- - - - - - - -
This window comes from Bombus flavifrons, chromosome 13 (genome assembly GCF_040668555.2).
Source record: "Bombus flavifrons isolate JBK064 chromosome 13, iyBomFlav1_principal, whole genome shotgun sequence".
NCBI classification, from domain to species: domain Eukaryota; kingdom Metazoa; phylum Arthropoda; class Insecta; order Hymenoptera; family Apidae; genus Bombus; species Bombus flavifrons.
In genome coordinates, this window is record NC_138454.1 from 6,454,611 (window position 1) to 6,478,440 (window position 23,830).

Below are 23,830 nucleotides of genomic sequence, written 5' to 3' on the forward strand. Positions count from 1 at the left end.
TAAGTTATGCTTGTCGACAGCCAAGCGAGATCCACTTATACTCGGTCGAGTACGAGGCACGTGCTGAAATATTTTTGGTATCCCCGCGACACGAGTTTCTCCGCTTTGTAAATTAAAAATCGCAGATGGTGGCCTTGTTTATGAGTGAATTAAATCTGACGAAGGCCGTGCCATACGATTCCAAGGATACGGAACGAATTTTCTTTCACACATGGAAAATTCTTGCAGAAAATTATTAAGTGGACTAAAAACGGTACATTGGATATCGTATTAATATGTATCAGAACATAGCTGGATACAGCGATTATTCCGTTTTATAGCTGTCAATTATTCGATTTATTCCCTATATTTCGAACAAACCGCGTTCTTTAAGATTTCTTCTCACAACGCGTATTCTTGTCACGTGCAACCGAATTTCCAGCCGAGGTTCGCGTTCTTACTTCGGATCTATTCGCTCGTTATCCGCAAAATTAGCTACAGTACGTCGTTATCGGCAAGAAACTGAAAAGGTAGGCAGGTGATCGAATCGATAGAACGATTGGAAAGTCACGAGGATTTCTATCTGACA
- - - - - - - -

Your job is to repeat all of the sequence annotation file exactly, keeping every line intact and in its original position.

This window comes from Bombus flavifrons, chromosome 13 (genome assembly GCF_040668555.2).
Source record: "Bombus flavifrons isolate JBK064 chromosome 13, iyBomFlav1_principal, whole genome shotgun sequence".
NCBI classification, from domain to species: domain Eukaryota; kingdom Metazoa; phylum Arthropoda; class Insecta; order Hymenoptera; family Apidae; genus Bombus; species Bombus flavifrons.
In genome coordinates, this window is record NC_138454.1 from 6,454,611 (window position 1) to 6,478,440 (window position 23,830).

Below are 23,830 nucleotides of genomic sequence, written 5' to 3' on the forward strand. Positions count from 1 at the left end.
TAAGTTATGCTTGTCGACAGCCAAGCGAGATCCACTTATACTCGGTCGAGTACGAGGCACGTGCTGAAATATTTTTGGTATCCCCGCGACACGAGTTTCTCCGCTTTGTAAATTAAAAATCGCAGATGGTGGCCTTGTTTATGAGTGAATTAAATCTGACGAAGGCCGTGCCATACGATTCCAAGGATACGGAACGAATTTTCTTTCACACATGGAAAATTCTTGCAGAAAATTATTAAGTGGACTAAAAACGGTACATTGGATATCGTATTAATATGTATCAGAACATAGCTGGATACAGCGATTATTCCGTTTTATAGCTGTCAATTATTCGATTTATTCCCTATATTTCGAACAAACCGCGTTCTTTAAGATTTCTTCTCACAACGCGTATTCTTGTCACGTGCAACCGAATTTCCAGCCGAGGTTCGCGTTCTTACTTCGGATCTATTCGCTCGTTATCCGCAAAATTAGCTACAGTACGTCGTTATCGGCAAGAAACTGAAAAGGTAGGCAGGTGATCGAATCGATAGAACGATTGGAAAGTCACGAGGATTTCTATCTGACA